What's gotten lost in the shuffle in remembering Jung-Poirier is that Poirier then came out and won round three. Jung looked like he emptied his gas tank in round two. Viewers were starting to wonder if they were seeing Dan Henderson vs. Mauricio Rua play out again, whether Poirier would come into round four and turn it up. Instead, it was Jung who found the next level, with his ridiculous finishing sequence of an uppercut, a flying knee, and a swift transition into a D'Arce choke.
I'm not taking anything away from Lauzon-Varner. But if Lauzon-Varner was a 10, Jung-Poirier was an 11.
3. After notching his first win following a 30-month absence, what can Mike Swick offer the welterweight division?
Doyle: I think the best answer I can give right now is "wait and see." One fight back is a bit too soon to glean where Swick stands.
Before he was beset by the health issues which kept him out of action, Swick went on a tear at 170 pounds and was one win away from a shot a Georges St-Pierre's title. Obviously a lot has changed in the welterweight division since. There is a pack of quality guys on the rise, from Martin Kampmann to Jake Ellenberger to Johny Hendricks, not to mention veterans like Josh Koscheck and Jon Fitch are still hanging around.
Can Swick regain the form which brought him to the brink of a title shot? It's hard to use his bout with DaMarques Johnson as a barometer. Swick showed signs of Octagon rust in the first round. Swick showed sound instincts and quick reflexes in the sequence that led to the knockout, which is encouraging. But, with all due respect, Johnson isn't at the same level as the fighters who are currently knocking on GSP's door.
The upshot of his return fight is that we didn't see anything from Swick that suggests he shouldn't be fighting a Top 10 welterweight. But until he gets that fight, we won't know if he'll truly be a force in the division again.
Chiappetta: The most encouraging part of Swick's win last weekend is that his power and aggression are still there. His knockout of Johnson was downright nasty, and reminiscent of some of his early work in the UFC.
At 33, Swick is not old, and he might have actually extended his career by taking so much time off from the sport, but the biggest question about him going forward is his health. Swick's illness is managed by a strict diet, and he says he has things under control, but the body is a funny thing, and there are no guarantees it won't continue to negatively effect him.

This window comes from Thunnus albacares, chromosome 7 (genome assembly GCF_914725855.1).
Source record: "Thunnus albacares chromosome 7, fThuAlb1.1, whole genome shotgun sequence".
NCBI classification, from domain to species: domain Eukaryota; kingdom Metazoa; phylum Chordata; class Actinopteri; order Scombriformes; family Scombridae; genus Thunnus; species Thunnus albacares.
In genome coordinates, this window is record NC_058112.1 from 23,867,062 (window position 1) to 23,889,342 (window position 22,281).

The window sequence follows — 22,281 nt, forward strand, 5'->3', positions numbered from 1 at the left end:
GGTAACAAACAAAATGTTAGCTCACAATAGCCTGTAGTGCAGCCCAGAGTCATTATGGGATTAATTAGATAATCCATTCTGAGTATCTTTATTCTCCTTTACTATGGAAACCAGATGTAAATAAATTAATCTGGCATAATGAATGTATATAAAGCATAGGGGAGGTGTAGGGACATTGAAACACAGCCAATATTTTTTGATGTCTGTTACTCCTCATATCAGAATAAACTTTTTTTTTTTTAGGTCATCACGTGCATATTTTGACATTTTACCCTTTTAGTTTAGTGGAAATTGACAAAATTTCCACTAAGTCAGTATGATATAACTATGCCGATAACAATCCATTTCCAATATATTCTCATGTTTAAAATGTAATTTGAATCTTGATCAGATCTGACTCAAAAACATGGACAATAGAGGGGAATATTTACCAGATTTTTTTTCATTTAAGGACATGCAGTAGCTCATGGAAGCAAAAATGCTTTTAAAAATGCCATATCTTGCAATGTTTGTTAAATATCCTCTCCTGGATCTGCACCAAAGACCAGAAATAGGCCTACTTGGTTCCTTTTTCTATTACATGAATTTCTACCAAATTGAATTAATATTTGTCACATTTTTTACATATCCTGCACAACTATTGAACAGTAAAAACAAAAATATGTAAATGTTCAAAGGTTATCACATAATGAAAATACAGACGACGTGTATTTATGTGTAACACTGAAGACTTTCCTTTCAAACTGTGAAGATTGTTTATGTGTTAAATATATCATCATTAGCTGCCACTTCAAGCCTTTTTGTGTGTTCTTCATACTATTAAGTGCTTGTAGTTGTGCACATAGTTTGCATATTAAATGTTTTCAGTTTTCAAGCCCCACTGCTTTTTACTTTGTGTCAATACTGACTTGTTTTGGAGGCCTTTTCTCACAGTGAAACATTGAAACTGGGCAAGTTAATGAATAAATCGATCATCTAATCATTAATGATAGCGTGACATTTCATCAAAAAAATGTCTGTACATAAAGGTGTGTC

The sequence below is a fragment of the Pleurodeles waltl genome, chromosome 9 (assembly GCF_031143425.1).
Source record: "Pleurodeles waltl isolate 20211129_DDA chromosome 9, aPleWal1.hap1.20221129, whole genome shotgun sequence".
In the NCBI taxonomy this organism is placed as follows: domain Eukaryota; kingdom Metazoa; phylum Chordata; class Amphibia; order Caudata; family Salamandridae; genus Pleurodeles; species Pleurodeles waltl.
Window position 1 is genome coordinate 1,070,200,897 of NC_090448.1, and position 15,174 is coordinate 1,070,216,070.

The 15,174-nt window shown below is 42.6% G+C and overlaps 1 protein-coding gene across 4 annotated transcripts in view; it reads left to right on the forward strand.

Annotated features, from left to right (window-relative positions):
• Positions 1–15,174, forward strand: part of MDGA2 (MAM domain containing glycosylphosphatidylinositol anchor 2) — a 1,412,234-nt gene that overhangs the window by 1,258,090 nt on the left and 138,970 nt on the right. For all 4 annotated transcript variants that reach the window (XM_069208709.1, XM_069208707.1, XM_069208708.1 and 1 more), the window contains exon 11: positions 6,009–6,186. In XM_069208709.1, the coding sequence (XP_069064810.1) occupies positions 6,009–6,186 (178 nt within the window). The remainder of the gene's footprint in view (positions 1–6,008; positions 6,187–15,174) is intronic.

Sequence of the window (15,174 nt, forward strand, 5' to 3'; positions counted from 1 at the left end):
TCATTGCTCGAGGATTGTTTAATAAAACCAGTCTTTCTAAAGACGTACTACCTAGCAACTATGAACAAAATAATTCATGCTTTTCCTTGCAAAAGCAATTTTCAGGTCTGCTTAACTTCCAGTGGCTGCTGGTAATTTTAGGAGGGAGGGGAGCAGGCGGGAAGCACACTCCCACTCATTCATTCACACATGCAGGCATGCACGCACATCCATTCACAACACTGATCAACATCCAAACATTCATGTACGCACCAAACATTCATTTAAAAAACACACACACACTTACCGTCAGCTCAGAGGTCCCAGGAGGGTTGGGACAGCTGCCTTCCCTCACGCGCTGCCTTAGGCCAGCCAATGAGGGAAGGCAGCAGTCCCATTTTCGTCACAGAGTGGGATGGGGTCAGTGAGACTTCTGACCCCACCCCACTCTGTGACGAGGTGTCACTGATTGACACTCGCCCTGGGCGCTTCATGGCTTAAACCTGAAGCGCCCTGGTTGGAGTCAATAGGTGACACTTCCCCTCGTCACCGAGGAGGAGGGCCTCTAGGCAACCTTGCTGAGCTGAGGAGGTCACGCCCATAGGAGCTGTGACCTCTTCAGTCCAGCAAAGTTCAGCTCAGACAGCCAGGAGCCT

The win over Johnson was a good first step back, but as Dave notes, Johnson is not an elite welterweight, having come into the fight losing three of his last five. It was still a fair return matchup, and Swick flashed some of his old skills. At the same time, it was a fight he had to win to show he still belonged.
As comeback stories go, it's the best one going in MMA right now, but the biggest potential problem I see for him down the road is the long list of wrestlers ahead of him in the division, from Ellenberger to Hendricks to Pierce to Simpson, etc. Swick doesn't have bad takedown defense, but he's going to have to do better than he did against Johnson against better wrestlers. I wouldn't expect to see Swick back in the top 10 anytime soon, but given favorable matchups, he certainly has the ability to make himself a divisional factor within the next year.
4. Frankie Edgar gets his chance to take the UFC lightweight title back from Benson Henderson on Saturday. What sort of adjustments will he have to make this time?
Doyle: What you see with Frankie Edgar is what you get. He's a fearless competitor, has a gas tank to match anyone in the sport, and his game is based on striking, footwork, and head movement. The problem, of course, is that Ben Henderson is a fearless competitor with an endless gas tank and tremendous movement. Henderson is both bigger and younger than Edgar. And though Henderson has one more career fight than Edgar, Henderson hasn't routinely engaged in dogfights with bigger foes the way Edgar has, so he's taken significantly less damage. I don't think that we're necessarily going to see anything drastically different from Edgar at this point in his career. And that's not necessarily a bad thing. Edgar was in command of their first fight right up until he took that fight-changing upkick. When push comes to shove, I think Henderson will win on Saturday. But if Edgar can pull out one more vintage Frankie Edgar performance, if he can utilize his speed and avoid absorbing major blows like he took in the first fight, there's no reason he can't regain the belt.
Chiappetta: Over the years, we've talked very highly of Edgar's footwork, and for good reason. It's one of his biggest advantages in fights, offering him opportunities to get inside, hit his opponent, and escape mostly unscathed. While he has taken some big single strikes in his career, he doesn't take a lot of volume. In fact, according to FightMetric, Edgar only gets hit by 27 percent of significant strikes, which ranks him third in UFC history for defense. That's been one of the keys of his success, but I believe that in the first fight, Henderson outworked Edgar when it came to footwork. Aided by his excellent stamina, Henderson took the center of the cage and spent most of the fight cutting off Edgar's angles. That made Edgar a more accessible target, leading Henderson to become only the second man to out-land Edgar in a fight (B.J. Penn was the other, in Edgar-Penn I). So, perhaps the biggest adjustment Edgar needs to make is winning the positional battle through footwork, allowing him to out-score Henderson. One other adjustment could lie on the ground. In their first fight, Edgar was able to take Henderson down five times, but couldn't hold him down. If he can spend any time in the top position, he'll give himself his best chance to win rounds. The first fight was relatively close, and in the rematch, little things could make all the difference.